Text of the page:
4. Chapter XIII, Page 125 - Unblocking the Trump Suit

The contract is five diamonds, and West leads the thr5ee of Spades.  How should you play this hand?
. 7 6 4 2
3 2
A 4
9 8 7 6 2
Q 10 9 8 7
8 7 5 3...
Q J 3.....
J 10 9 8 5
J 6 4
6 2
A K 10
A K 5
K Q J 10 9
5 4


You preceive at once that the Hearts offer a ruffung possibility.  South leads the Ace, then King and finally the five of Hearts.  Which of dummy's trumps do you use to ruff?

If you ruff with the four, you will be blocked on the board after taking the Ace of Diamonds.  The only way you can get back to your hand is a Spade, which West will trump.  That and two Club tricks will set the contract.

If you ruff with the Ace, you have unblocked trump.  You can lead the four, clear trumps, and win all but two Clubs. 


5. Chapter XIV, Page 131 - Postponing the Trump Lead for a Special Discard

The contract is four Spades and West leads the Queen of Hearts which you win with your Ace.  You appear to have four losers, 1 Spade, 2 Hearts and 1 Club.
The last Club loser can be ruffed in the dummy.  Should you play three Diamonds in the hope of discarding a Heart or a Club.  Or should you lead trump, knowing that East will surely take the two immediate Hearts, and discard a Club later on the Diamond.  What do you do at the second trick?
. Q 9 8 3
7 5 3
K Q 9 4
7 6
5 4.....
Q J 10 4
6 5 2...
K J 8 3.
A 6
K 9 8
J 10 8 3
Q 10 5 4
K J 10 7 2
A 6 2
A 7
A 9 2


If you lead a trump at trick two, defense will win one Spade, two Hearts, and a Club later.  The Club you discarded on your extra Diamond winner in the Dummy, does not solve the Club loser.  This line of play will lose the contract.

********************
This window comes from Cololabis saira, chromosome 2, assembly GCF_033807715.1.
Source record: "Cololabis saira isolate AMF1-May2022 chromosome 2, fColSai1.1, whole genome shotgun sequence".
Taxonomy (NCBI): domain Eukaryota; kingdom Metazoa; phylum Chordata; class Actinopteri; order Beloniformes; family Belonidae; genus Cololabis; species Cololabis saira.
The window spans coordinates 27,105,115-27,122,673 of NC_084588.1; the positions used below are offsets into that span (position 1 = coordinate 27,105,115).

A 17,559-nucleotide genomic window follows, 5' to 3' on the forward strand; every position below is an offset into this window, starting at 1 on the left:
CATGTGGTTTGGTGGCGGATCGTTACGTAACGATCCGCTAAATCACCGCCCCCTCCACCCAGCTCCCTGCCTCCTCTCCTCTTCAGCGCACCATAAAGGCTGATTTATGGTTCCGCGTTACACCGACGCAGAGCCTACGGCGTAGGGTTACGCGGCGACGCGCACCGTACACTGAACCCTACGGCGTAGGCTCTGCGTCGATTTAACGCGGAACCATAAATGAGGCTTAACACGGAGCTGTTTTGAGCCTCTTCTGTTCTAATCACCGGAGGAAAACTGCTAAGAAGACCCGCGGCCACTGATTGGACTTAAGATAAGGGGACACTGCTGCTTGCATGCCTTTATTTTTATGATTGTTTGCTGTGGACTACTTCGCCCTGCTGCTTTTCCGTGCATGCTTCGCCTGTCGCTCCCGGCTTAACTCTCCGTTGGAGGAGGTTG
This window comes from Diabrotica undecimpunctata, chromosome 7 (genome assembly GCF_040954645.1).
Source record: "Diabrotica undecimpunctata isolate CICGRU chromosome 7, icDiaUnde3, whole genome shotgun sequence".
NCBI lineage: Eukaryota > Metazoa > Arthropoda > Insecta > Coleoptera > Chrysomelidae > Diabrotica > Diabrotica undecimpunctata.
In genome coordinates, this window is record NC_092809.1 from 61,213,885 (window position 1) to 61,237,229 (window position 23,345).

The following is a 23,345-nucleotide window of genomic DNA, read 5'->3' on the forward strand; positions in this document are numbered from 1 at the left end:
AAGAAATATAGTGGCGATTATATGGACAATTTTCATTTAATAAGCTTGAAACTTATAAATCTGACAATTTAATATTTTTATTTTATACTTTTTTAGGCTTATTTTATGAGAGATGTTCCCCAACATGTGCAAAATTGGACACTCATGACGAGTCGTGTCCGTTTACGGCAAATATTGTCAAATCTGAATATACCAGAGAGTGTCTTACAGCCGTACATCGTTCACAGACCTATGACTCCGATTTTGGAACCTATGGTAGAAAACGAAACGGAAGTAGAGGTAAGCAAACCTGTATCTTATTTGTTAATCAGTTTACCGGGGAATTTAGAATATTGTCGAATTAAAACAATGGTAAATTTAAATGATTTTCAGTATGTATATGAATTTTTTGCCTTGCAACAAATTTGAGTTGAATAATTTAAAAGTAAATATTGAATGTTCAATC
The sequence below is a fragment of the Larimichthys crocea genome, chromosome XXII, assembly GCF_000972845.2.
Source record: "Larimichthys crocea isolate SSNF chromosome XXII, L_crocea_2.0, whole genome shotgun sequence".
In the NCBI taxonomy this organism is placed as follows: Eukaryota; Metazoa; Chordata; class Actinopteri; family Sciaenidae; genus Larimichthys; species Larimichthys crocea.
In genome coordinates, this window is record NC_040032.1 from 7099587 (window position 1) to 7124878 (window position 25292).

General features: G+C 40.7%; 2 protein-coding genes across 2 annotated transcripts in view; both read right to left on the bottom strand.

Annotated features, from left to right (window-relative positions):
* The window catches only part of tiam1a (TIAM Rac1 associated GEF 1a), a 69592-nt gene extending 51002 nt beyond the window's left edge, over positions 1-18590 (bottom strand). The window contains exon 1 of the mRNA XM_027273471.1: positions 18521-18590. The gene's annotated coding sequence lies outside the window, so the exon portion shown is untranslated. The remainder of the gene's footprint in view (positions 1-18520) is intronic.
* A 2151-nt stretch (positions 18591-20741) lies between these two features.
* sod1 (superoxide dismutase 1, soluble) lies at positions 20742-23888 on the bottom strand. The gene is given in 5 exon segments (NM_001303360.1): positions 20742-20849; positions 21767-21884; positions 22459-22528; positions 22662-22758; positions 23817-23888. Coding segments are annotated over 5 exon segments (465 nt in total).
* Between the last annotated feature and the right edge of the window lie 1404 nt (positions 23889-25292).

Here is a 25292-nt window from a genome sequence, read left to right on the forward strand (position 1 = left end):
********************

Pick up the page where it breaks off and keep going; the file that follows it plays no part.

You must lead the Ace of Diamonds, and then go the board in Diamonds in an effort to drop one of your losing Hearts before leading trump.  If you do that with this set of hands, you make your contract.

This hand illustrates the absolute necessity of making a careful plan before proceeding with the play of any hand, no matter how simple it looks at first glance.  Blindly leading trump would have lost the contract.  By observing the crying need for a specific discard, he reached the right conclusion as to the proper play.


6. Chapter XIV, Page 133 Another Way of Taking Discards before Leading Trumps

The contract is four Spades and West leads the Queen of Clubs.  Do you lead trumps, or is there other buisness to do first?
. 7 6 5 3
K Q 8
A 6 2
9 8 3
A K.....
10 9 4 3
10 8 5..
Q J 10 4
4 2
A 7 6 5
J 9 7 3
7 6 5
Q J 10 9 8
J 2
K Q 4
A K 2


After taking the opening lead, if you lead a trump, West will probably return another Club.  After losing the lead next to other Spade winner, or the Ace of Hearts, a third Club lead will sink the contract since you still have to lose a Heart.

At trick two South needs to lead the Jack of Hearts, if East doesn't cover the Jack, lead the two of Hearts.  After regaining the lead, go to the board and lead your top Hearts, discarding the two of Clubs on the third Heart lead.


Louis H. Watson's "The Play of the Hand at Bridge" is the definitive work on how to play the hands in bridge.  It should be bought and read by all serious bridge players.